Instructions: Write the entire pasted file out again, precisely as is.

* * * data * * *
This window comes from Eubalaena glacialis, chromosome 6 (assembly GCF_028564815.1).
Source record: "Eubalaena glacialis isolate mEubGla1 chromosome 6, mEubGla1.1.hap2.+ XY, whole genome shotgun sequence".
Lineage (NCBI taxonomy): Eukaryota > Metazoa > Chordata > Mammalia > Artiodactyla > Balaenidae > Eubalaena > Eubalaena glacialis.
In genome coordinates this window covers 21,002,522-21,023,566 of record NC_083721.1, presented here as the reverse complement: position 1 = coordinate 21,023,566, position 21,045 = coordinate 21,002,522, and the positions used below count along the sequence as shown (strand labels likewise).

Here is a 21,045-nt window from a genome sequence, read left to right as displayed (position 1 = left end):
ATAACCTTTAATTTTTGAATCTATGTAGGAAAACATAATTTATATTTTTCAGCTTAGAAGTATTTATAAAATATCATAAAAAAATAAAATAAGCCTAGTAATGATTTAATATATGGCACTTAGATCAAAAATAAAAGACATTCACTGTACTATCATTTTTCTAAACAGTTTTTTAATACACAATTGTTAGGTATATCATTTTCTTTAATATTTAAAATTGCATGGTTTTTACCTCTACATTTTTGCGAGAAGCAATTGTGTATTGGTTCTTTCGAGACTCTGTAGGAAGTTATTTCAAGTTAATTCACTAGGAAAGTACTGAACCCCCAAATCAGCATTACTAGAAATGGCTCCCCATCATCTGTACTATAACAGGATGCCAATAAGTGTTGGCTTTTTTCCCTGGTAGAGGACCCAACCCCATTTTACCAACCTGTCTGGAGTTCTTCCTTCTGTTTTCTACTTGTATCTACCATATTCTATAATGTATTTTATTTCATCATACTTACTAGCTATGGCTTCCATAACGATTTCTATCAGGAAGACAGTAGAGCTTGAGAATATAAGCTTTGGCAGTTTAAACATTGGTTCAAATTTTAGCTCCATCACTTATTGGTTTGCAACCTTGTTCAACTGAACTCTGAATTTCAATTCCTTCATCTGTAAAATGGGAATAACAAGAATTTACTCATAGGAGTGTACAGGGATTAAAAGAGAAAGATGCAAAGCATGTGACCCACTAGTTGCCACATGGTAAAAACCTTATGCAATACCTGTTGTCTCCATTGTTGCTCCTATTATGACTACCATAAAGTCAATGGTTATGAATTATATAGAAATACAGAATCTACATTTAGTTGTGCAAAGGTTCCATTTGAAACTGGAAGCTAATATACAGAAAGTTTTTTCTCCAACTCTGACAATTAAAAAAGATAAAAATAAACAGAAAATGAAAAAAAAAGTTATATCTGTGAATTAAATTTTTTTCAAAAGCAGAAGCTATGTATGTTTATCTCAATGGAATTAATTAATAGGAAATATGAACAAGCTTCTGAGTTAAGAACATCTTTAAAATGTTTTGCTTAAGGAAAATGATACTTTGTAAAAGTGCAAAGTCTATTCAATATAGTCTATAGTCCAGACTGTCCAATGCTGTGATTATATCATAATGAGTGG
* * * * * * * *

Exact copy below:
This window comes from Eubalaena glacialis, chromosome 6 (assembly GCF_028564815.1).
Source record: "Eubalaena glacialis isolate mEubGla1 chromosome 6, mEubGla1.1.hap2.+ XY, whole genome shotgun sequence".
Lineage (NCBI taxonomy): Eukaryota > Metazoa > Chordata > Mammalia > Artiodactyla > Balaenidae > Eubalaena > Eubalaena glacialis.
In genome coordinates this window covers 21,002,522-21,023,566 of record NC_083721.1, presented here as the reverse complement: position 1 = coordinate 21,023,566, position 21,045 = coordinate 21,002,522, and the positions used below count along the sequence as shown (strand labels likewise).

Here is a 21,045-nt window from a genome sequence, read left to right as displayed (position 1 = left end):
ATAACCTTTAATTTTTGAATCTATGTAGGAAAACATAATTTATATTTTTCAGCTTAGAAGTATTTATAAAATATCATAAAAAAATAAAATAAGCCTAGTAATGATTTAATATATGGCACTTAGATCAAAAATAAAAGACATTCACTGTACTATCATTTTTCTAAACAGTTTTTTAATACACAATTGTTAGGTATATCATTTTCTTTAATATTTAAAATTGCATGGTTTTTACCTCTACATTTTTGCGAGAAGCAATTGTGTATTGGTTCTTTCGAGACTCTGTAGGAAGTTATTTCAAGTTAATTCACTAGGAAAGTACTGAACCCCCAAATCAGCATTACTAGAAATGGCTCCCCATCATCTGTACTATAACAGGATGCCAATAAGTGTTGGCTTTTTTCCCTGGTAGAGGACCCAACCCCATTTTACCAACCTGTCTGGAGTTCTTCCTTCTGTTTTCTACTTGTATCTACCATATTCTATAATGTATTTTATTTCATCATACTTACTAGCTATGGCTTCCATAACGATTTCTATCAGGAAGACAGTAGAGCTTGAGAATATAAGCTTTGGCAGTTTAAACATTGGTTCAAATTTTAGCTCCATCACTTATTGGTTTGCAACCTTGTTCAACTGAACTCTGAATTTCAATTCCTTCATCTGTAAAATGGGAATAACAAGAATTTACTCATAGGAGTGTACAGGGATTAAAAGAGAAAGATGCAAAGCATGTGACCCACTAGTTGCCACATGGTAAAAACCTTATGCAATACCTGTTGTCTCCATTGTTGCTCCTATTATGACTACCATAAAGTCAATGGTTATGAATTATATAGAAATACAGAATCTACATTTAGTTGTGCAAAGGTTCCATTTGAAACTGGAAGCTAATATACAGAAAGTTTTTTCTCCAACTCTGACAATTAAAAAAGATAAAAATAAACAGAAAATGAAAAAAAAAGTTATATCTGTGAATTAAATTTTTTTCAAAAGCAGAAGCTATGTATGTTTATCTCAATGGAATTAATTAATAGGAAATATGAACAAGCTTCTGAGTTAAGAACATCTTTAAAATGTTTTGCTTAAGGAAAATGATACTTTGTAAAAGTGCAAAGTCTATTCAATATAGTCTATAGTCCAGACTGTCCAATGCTGTGATTATATCATAATGAGTGG